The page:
To keep the flood program solvent for the long term, Congress overwhelmingly passed the 2012 Biggert-Waters act. The idea: focus the biggest rate hikes on investor-owned homes and older homes that have been paying sub-market rates for decades.
Louisiana's leaders have led a pushback against the law, with Louisiana Sen. Mary Landrieu advancing legislation to suspend the severe rate hikes for three years while FEMA studies its options.
Florida's two senators are reluctant to jump into the fray.
Staffers for Sen. Bill Nelson, a Democrat, said he voted for Biggert-Waters last year because the flood program was about to expire and needed reforms to stay solvent. Last week, he was seeking additional information from FEMA on the impact to Florida.
"But the bottom line is this: Though the flood insurance program may not be actuarially sound, tens of thousands of Floridians rely on it for affordable coverage — and, keeping coverage affordable for those in need is an important part of the equation," Nelson's press secretary Ryan Brown said.
Republican Sen. Marco Rubio, who voted against the bill last year, said the flood program reminds him of Florida's state-run Citizens Property Insurance: a government-run outfit that has to be financially restructured to become self-sustaining.
"I know eventually we're going to have to reform this program. Whether we can afford to delay (rate hikes) three more years … is something I need to think about," Rubio said in an interview with the Times.
"I'd prefer for no rates to go up in Florida, but I'd also prefer for the flood insurance program to survive or some alternative to it survive. Otherwise you won't be able to sell or buy property in Florida."
It's all about risk
In the history of the flood program, Florida property owners have paid $16.1 billion in premiums while collecting just $3.7 billion in claims, according to a 2011 analysis by the University of Pennsylvania's Wharton Center for Risk Management and Decision Processes.
Contrast that with Louisiana, which paid $4.4 billion in premiums but collected almost four times that in claims, the vast majority tied to Hurricane Katrina.
Since 1978, Texas ($5.5 billion), New Jersey ($4.8 billion) and New York ($4.4 billion) have also received more payouts than Florida, while paying far less in premiums. And those numbers predate last year's Superstorm Sandy, which caused billions more in flood damage in the Northeast.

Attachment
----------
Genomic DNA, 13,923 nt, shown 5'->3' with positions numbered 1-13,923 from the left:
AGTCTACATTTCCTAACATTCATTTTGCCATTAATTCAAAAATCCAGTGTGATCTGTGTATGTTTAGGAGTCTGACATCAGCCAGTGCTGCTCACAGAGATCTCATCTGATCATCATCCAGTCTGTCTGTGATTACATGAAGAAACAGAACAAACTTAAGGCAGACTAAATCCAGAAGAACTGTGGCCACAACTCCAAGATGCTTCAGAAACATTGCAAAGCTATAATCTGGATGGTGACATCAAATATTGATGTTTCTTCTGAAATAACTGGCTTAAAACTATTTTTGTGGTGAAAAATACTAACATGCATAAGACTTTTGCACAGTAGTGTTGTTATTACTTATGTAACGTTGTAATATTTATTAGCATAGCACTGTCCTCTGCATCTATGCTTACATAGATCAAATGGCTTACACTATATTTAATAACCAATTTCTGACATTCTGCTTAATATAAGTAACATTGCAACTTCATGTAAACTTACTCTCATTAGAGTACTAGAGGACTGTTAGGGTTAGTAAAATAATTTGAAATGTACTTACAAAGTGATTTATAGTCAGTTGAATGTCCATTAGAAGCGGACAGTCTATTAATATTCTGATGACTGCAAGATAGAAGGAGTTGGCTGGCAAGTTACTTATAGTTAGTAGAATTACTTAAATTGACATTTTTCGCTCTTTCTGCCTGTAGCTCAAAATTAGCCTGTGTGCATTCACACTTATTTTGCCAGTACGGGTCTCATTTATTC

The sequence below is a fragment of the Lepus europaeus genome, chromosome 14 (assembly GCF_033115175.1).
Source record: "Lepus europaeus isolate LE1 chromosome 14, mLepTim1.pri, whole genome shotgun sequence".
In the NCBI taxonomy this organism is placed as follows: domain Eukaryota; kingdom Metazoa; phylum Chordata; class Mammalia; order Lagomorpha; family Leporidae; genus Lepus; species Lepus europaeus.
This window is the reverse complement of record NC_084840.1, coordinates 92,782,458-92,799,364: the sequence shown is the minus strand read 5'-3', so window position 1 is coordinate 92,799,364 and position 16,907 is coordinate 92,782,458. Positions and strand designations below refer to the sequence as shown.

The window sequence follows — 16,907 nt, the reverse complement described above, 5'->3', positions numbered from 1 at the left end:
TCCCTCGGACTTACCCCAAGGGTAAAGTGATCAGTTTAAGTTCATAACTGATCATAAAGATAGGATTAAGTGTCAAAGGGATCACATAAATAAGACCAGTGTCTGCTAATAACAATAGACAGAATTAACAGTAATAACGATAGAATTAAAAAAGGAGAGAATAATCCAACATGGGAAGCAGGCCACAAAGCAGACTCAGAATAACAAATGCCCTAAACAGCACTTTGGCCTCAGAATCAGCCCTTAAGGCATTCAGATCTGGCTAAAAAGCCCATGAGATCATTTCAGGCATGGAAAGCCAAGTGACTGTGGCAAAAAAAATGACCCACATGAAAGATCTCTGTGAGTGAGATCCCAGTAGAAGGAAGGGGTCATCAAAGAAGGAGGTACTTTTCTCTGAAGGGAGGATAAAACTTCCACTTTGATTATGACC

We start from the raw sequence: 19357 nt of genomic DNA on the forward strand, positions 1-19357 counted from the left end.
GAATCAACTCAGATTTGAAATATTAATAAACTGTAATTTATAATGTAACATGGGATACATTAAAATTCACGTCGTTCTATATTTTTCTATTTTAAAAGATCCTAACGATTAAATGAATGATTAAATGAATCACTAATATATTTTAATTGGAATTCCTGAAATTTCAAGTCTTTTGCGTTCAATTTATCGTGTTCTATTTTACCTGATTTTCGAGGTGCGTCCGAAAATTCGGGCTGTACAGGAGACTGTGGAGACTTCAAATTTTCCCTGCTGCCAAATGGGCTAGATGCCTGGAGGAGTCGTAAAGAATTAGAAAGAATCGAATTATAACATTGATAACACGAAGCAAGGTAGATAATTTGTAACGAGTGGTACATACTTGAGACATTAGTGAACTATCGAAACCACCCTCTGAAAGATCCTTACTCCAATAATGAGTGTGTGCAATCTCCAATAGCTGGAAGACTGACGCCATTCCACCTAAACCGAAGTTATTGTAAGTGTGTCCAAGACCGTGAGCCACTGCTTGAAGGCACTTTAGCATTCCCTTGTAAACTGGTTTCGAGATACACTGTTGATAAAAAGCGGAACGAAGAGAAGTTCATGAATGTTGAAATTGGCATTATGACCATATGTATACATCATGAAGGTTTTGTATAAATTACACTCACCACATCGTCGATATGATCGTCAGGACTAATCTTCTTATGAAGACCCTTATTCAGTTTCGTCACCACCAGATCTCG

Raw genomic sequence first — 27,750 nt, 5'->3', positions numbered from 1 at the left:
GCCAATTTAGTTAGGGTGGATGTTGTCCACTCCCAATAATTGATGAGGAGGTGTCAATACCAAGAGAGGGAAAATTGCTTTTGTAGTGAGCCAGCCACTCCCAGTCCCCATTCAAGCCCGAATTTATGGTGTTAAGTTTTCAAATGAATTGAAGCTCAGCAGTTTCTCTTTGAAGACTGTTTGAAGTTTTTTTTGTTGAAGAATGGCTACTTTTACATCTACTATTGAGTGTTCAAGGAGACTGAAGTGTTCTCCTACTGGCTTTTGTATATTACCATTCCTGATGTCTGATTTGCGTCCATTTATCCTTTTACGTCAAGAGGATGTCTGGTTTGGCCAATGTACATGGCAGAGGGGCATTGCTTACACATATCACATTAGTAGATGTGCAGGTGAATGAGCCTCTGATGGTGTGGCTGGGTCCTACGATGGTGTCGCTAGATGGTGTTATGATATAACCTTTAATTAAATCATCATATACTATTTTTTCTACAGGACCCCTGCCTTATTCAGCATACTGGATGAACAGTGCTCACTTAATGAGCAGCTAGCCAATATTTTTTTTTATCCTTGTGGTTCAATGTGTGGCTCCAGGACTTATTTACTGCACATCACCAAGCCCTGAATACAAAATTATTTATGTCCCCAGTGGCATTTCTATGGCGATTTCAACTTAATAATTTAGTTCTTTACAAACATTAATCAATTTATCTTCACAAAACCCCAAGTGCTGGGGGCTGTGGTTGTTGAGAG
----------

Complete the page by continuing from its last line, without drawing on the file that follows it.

And year after year, Florida ponies up a third of all premiums into the program.
"Flood in Florida is a moneymaker" for the government, said Thompson of the Florida Association of Insurance Agents.
Elsewhere, property owners are required to buy flood insurance to cover potential catastrophes from rising rivers, lakes and streams. Storm surge from major hurricanes is the bigger flood concern in Florida.
But most of the hurricanes that have struck Florida in modern times, including the grand-daddy, Hurricane Andrew in 1992, were more windmakers than floodmakers. Of the nation's top 10 flood-claim events since 1978, only one (Hurricane Ivan in 2004) caused heavy damage in Florida.
Why isn't Florida a bigger recipient of flood insurance payouts given the amount in premiums paid? "
Florida hasn't been hit by a major hurricane in seven years. That has a lot to do with it," said Dan Watson of FEMA.
Like any other insurance, flood premiums don't reflect real-life events; they reflect risk. With its 1,200 miles of coastline, Florida is still considered more at risk than any other state.
Just one major, slow moving hurricane that hits a populated part of Florida's coast could dramatically increase the state's flood claims. And private insurers have been unwilling to provide flood coverage.
Sam Miller of the Florida Insurance Council said the state is much better off with the security blanket of the National Flood Insurance Program than if it were on its own for flood coverage, as it is for windstorm.
"Florida has all it can say grace over," Miller said. "If you don't have a (federal) flood program, I don't know where the coverage would come from."
Times staff writer Alex Leary contributed to this report. Jeff Harrington can be reached at firstname.lastname@example.org or (727) 893-8242.